By Hon Ruth Richardson, former Minister of Finance, New Zealand
When the British people voted to leave the European Union despite official fear mongering that the economy would collapse, the New York Times astutely observed that “The lasting damage may be to old ways of thinking”.
Greece has been through the mill, suffering all manner of government and policy failure, but the most significant obstacle to transformation is old ways of thinking.
The scandal of high unemployment rates, particularly in talented young people; the scourge of debt incurred in a vain attempt to preserve a failed status quo; and the daily pre-occupation with survival ,whether it be at the personal or government level is the burning platform.
Game-changing action of consequence is called for.
The wrong-headed view is that only the government can change the game. That is the old way of thinking – the life blood of economic growth and prosperity will come primarily from the ground game, not the government game.
The new way of thinking is that the forces of ideas, innovation and initiative will spring from the ground and determine the success of the economy. There is a new dynamic unleashed that empowers individuals from anywhere to make the ground.
Take Skype which is used worldwide to connect grandparents with their grandchildren, students with their parents and all of us to communicate on the cheap. Skype software was pioneered by three Estonians and illustrates perfectly the respective roles of the State to steer and the individuals to row.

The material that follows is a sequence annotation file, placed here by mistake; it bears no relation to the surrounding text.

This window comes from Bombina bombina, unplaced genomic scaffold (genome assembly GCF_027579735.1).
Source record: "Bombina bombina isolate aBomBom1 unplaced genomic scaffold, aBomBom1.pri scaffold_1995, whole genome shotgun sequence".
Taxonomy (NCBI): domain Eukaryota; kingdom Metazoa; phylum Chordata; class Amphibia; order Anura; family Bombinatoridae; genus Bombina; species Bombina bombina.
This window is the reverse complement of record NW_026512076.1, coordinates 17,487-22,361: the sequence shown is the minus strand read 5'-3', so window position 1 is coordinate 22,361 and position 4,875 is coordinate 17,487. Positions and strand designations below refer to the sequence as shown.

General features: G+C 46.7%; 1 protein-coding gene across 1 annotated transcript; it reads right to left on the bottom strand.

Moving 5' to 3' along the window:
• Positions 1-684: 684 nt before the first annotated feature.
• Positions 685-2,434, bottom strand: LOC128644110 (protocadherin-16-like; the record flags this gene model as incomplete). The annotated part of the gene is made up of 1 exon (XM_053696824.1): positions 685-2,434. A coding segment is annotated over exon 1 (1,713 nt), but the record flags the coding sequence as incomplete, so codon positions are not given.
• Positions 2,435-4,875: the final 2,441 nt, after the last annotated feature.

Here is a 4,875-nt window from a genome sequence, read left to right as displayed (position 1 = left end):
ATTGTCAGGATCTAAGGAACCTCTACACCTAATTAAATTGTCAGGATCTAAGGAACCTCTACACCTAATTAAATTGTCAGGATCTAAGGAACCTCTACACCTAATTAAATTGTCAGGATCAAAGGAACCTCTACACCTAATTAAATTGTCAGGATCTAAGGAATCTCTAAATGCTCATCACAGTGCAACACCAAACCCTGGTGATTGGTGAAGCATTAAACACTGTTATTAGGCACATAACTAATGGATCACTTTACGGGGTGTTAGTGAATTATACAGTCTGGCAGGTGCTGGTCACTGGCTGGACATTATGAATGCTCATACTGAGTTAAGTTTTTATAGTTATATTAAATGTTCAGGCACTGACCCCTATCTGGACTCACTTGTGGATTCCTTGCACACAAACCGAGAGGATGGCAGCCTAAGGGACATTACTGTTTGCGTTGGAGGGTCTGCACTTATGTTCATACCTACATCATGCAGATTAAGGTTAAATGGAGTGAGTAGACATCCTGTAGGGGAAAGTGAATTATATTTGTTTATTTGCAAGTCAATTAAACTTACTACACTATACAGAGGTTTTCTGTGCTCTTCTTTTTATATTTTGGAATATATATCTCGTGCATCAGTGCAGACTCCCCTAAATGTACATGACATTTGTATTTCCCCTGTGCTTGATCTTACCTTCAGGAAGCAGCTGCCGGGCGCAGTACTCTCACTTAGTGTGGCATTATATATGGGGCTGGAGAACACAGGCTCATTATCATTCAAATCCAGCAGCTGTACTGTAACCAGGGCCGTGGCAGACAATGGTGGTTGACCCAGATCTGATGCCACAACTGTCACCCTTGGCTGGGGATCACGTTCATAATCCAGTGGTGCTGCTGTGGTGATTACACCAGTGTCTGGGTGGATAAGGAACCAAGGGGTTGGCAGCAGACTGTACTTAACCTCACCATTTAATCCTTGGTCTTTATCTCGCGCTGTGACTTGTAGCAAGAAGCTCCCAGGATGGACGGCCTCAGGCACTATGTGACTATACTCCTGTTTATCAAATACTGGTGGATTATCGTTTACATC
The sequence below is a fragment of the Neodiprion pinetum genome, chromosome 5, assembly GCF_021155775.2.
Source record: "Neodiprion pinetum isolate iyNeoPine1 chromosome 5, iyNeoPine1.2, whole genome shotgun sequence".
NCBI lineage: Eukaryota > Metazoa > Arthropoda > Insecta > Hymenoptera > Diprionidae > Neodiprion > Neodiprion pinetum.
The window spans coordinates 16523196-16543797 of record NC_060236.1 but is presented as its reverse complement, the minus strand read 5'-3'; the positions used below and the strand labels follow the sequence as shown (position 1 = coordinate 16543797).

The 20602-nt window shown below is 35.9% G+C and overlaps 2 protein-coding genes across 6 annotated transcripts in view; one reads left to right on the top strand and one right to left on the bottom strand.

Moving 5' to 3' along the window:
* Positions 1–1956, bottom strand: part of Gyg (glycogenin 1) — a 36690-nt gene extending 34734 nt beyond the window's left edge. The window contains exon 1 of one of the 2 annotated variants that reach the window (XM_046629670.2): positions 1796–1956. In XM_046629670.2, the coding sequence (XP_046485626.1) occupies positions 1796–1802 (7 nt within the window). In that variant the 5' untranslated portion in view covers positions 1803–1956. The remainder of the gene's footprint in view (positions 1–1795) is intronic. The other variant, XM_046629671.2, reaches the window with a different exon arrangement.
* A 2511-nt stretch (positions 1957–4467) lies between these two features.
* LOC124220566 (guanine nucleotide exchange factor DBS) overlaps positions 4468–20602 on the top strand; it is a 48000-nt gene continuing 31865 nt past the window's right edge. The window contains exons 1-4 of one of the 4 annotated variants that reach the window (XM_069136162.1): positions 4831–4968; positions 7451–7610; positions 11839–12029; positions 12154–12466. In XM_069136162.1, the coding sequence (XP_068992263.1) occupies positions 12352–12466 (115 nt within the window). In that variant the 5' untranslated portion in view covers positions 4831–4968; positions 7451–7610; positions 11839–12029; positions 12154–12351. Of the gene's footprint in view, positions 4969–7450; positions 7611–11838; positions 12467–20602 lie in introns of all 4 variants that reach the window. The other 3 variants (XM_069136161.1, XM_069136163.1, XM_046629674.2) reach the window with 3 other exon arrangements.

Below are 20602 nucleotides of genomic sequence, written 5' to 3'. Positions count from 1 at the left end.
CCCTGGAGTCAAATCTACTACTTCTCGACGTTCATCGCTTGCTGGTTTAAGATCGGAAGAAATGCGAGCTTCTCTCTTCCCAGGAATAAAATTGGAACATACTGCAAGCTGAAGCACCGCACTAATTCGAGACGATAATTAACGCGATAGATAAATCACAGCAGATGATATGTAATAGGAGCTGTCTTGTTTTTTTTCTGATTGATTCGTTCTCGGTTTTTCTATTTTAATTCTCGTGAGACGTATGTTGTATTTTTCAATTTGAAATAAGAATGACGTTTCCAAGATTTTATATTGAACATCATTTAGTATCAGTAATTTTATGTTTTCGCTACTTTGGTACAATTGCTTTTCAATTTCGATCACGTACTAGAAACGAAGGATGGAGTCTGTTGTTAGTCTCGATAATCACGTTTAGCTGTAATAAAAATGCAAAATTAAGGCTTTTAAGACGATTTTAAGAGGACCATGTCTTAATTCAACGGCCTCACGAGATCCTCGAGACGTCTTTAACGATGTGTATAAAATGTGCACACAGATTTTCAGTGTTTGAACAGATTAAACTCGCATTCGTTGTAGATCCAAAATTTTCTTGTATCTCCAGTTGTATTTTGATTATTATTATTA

The newly liberated government of Estonia in the early nineties made two critical policy choices: to create a competitive environment with low taxes, de-regulation and privatization, and to power up the digital infra-structure, rolling out nation-wide broadband.
E-government has created lean and open government, but the high tech environment transformed the DNA of their people and their sense of enterprise possibilities.
This is the new way of thinking that I urge for Greece.
What is called for is a paradigm shift in economic architecture from state and bureaucratic dominance to market dominance. This involves radical changes to traditional economic and social orders.
Of course public policy matters, and no country makes a successful transition to the new economic dynamism without instituting high quality public policy. Estonia, Poland, Sweden, even Germany all had their shock treatment to transform their prospects. That too was our experience in New Zealand in the mid-eighties and early nineties. Our proud record now of strong growth, high employment, low debt and sustained social investment is a function of bold and pioneering reforms. Being ranked as one of the freest and most competitive economies in the world didn’t happen by chance – it happened by the choice to take our future in our own hands at every level.
The leading infant formula manufacturer in the world, the famous Lord of the Rings movie prowess, a tourist destination to die for – that could be the choice that Greece makes too.
While country circumstances differ, there are a number of golden rules that are universal.
Nobody puts it better than a colleague of mine who runs a firm called Independent Strategy. In a piece entitled ‘Freewheeling up Hills’ in 2012 he captures the new way of thinking with these five required features for transforming living standards:
1. A society of free and creative souls – an education system that nurtures them and a legal and political system that allows them to be so.
2.To let the market sort out resource allocation because central planning can no longer master the information flow to do the job
3. A financial system that directs savings to productive investments and can price risk, instead of one that acts as an instrument of government
4. Free trade to promote competition and choice
5. Liberalization of exchange rates
Yes, this would involve a substantial disruption from the status quo, but your everyday life must surely tell you how discredited this has become. Greek courage, heroism and valor is legendary.
Time to put those admirable qualities to work to make a bold break for the better from the ground up.